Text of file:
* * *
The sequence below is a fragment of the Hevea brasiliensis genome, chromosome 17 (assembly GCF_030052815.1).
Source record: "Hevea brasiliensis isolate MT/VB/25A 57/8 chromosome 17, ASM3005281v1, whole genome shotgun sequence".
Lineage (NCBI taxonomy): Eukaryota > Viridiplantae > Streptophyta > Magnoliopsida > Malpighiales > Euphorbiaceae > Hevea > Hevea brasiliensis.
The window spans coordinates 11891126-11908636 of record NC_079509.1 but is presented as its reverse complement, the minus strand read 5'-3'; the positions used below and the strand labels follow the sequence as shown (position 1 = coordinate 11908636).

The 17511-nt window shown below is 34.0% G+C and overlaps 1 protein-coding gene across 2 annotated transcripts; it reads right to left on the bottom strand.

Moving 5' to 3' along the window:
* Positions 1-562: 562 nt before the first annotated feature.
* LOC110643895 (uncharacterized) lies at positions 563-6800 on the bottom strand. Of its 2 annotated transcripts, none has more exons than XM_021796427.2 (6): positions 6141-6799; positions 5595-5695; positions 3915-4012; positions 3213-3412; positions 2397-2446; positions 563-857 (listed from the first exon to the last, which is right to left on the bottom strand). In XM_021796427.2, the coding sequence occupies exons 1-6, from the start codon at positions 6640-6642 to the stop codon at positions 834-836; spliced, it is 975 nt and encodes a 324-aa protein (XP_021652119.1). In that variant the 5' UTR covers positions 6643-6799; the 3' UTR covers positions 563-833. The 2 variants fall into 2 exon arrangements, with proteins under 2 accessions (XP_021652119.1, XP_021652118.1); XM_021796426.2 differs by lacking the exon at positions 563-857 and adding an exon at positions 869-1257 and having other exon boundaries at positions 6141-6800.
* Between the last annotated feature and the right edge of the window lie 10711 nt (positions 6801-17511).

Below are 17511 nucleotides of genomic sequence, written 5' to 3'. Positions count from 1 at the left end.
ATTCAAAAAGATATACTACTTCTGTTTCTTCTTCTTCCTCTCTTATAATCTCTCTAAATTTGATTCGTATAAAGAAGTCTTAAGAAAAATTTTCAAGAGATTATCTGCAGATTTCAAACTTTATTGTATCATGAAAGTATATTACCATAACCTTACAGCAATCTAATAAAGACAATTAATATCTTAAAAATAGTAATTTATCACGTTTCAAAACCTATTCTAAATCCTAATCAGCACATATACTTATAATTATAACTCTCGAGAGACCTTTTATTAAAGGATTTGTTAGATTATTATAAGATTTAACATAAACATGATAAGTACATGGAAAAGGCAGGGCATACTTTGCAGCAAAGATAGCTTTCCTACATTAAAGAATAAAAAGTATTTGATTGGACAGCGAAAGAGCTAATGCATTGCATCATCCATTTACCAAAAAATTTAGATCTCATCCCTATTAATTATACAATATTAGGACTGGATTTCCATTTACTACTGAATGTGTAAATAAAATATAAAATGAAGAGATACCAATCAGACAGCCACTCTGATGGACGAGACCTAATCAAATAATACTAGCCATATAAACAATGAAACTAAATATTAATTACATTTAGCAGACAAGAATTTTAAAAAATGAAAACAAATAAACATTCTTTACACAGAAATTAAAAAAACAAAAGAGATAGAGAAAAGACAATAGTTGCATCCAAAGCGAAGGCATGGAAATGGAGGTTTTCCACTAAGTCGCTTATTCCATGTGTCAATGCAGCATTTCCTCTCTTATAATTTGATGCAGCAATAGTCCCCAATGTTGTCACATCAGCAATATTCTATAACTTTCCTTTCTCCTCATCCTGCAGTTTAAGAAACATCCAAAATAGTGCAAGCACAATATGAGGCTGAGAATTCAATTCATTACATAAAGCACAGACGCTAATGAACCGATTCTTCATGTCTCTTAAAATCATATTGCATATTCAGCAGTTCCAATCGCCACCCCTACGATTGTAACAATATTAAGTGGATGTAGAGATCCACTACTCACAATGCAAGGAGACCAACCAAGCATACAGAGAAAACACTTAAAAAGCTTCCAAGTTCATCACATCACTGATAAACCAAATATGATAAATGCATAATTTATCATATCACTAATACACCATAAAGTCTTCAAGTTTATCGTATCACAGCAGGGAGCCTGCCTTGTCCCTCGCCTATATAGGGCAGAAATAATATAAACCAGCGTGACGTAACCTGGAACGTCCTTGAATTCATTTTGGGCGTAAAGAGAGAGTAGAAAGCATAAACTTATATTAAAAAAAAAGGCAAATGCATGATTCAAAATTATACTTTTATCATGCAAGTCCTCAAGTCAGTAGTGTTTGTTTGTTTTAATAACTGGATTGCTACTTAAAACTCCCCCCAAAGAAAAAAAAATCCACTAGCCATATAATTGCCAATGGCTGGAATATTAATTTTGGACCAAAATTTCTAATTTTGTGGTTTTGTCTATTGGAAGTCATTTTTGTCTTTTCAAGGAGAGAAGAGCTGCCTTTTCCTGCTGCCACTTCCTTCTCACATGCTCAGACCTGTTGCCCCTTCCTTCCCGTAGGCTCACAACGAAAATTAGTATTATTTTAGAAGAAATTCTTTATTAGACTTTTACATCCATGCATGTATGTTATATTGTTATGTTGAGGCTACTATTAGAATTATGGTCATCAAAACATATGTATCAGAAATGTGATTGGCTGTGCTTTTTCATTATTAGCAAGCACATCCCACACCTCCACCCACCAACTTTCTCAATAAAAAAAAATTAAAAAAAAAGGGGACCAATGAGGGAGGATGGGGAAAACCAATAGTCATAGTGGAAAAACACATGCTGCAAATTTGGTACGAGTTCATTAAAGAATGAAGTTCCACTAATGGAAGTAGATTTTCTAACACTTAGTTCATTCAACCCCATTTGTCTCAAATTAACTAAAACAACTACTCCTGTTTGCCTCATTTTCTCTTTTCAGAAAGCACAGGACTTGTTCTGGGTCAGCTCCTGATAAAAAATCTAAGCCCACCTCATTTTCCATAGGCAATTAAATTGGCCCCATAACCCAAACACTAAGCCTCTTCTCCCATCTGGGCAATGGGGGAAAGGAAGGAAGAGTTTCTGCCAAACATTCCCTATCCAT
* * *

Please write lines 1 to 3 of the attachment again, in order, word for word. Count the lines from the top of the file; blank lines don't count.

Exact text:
The sequence below is a fragment of the Hevea brasiliensis genome, chromosome 17 (assembly GCF_030052815.1).
Source record: "Hevea brasiliensis isolate MT/VB/25A 57/8 chromosome 17, ASM3005281v1, whole genome shotgun sequence".
Lineage (NCBI taxonomy): Eukaryota > Viridiplantae > Streptophyta > Magnoliopsida > Malpighiales > Euphorbiaceae > Hevea > Hevea brasiliensis.